Buying Local Produce: Food Safety Advice for Restaurants

Chef Holding FruitsIn Australia, efforts are underway to strengthen the national food system in the hopes that it would lower the demand for imported food. While many food retailers still prefer imported products, mostly because they are more affordable, local farmers and manufacturers have become more competitive.

While studies have shown that locally sourced food is better for human health and the environment, food safety experts warn consumers and foodservice providers that there are risks to buying local food, as well. Restaurants, in particular, should take extra precaution when buying local food. Here are a few considerations:

Do Your Research

Local doesn’t always entail clean and sustainable. Even if the farms you’re getting food from are nearby, they could still contain certain amounts of pesticides. Likewise, improper processing and handling are still a possibility. When building connections with local farms, do your research or visit the farm yourself if possible.

It pays to know how big the farm is, what types and varieties of crops they grow, how many animals they raise, and what tools and techniques they use in all operations. While local farm operations and zoning rule are strictly implemented by the government, it’s best to double-check, especially if you’re putting your business on the line.

Brush Up on Food Safety Practices

Food-borne threats often change or come in a different form. Recently, experts found that it’s dangerous — even fatal — for children to eat lychee (fruit) on an empty stomach. As a restaurateur, it’s your task to ensure your patrons’ health and safety.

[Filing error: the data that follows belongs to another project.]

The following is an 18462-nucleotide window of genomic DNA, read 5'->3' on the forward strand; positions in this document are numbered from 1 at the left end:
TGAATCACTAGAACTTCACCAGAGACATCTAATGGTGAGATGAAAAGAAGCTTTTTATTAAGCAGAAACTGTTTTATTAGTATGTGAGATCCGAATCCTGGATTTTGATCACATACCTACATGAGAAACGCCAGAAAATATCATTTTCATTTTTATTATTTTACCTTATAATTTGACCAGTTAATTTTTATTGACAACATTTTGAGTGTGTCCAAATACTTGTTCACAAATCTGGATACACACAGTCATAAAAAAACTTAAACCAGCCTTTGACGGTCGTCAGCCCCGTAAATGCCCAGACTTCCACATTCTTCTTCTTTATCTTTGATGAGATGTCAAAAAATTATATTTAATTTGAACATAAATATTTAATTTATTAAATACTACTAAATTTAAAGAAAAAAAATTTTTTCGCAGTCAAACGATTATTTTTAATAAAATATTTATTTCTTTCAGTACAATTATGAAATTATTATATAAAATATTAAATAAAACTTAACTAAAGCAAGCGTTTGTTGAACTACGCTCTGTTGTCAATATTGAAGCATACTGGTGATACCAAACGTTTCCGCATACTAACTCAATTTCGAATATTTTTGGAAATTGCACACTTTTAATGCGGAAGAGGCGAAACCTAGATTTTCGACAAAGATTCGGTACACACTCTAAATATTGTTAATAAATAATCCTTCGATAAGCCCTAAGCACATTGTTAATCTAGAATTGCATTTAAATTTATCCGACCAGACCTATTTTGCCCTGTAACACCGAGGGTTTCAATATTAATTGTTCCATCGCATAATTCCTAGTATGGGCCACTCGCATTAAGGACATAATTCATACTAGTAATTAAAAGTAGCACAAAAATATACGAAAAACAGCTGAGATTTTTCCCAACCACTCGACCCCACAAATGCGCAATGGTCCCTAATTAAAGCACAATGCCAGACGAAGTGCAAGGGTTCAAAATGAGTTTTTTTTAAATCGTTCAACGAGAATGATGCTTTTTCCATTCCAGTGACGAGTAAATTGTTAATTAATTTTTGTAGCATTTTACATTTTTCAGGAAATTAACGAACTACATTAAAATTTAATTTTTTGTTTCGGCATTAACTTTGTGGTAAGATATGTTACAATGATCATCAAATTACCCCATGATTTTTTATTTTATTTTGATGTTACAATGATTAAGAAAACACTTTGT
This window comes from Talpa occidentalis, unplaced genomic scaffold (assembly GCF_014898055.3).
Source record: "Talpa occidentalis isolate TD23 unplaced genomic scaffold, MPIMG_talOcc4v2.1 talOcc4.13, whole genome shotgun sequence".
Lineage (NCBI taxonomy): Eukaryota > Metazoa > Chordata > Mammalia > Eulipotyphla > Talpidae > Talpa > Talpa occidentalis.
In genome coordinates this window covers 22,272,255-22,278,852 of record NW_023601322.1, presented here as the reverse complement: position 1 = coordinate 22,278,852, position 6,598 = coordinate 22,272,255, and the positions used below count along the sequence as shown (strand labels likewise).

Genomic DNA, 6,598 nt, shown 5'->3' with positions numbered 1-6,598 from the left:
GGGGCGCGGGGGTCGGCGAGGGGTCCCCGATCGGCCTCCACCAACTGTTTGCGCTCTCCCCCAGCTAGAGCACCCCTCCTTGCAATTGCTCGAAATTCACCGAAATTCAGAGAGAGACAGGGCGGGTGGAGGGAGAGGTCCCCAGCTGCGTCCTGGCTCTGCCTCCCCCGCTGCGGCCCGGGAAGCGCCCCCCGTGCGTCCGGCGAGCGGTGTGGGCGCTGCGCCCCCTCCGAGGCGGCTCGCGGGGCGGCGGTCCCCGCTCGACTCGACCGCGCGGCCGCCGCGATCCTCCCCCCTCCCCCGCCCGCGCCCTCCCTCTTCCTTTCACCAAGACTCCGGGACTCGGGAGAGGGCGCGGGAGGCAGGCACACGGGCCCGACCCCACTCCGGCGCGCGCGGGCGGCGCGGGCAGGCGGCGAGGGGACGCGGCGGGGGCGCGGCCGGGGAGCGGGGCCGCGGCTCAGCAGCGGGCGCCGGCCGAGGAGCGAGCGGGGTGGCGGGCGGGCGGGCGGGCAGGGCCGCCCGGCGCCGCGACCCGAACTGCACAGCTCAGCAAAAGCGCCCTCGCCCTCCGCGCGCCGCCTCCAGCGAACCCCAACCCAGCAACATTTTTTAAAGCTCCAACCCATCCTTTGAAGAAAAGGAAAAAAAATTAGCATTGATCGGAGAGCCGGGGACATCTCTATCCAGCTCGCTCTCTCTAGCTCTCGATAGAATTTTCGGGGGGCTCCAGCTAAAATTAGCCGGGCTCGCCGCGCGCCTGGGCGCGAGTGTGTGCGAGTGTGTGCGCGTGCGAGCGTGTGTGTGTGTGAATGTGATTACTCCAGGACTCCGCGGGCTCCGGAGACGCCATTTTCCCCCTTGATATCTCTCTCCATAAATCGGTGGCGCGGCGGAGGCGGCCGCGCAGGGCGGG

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You must always serve fresh and clean food at all times. If you buy vegetables in bulk, for example, always inspect, wash, and properly handle them before serving. Encourage your employees to get food handlers certificate and keep them in the loop in new food safety practices and regulations.

Go for Retail-ready Farm Products

Going for a more established farm is a wise choice, but there are many small-scale and hobby farms that show promise. Since you’re running a commercial kitchen, always go for retail-ready farm products, especially for processed goods and deli food.

For fresh produce, do your homework and get in touch with the local community. For example, suppliers who claim to have organic products should have organic certification. It’s best to hire a food consultant if you’re unsure if a farm or vendor meets retail criteria.

Local food has become more popular in Australia in recent years, and for good reason. Individuals and businesses involved in foodservice and retail, however, should remain meticulous when choosing suppliers.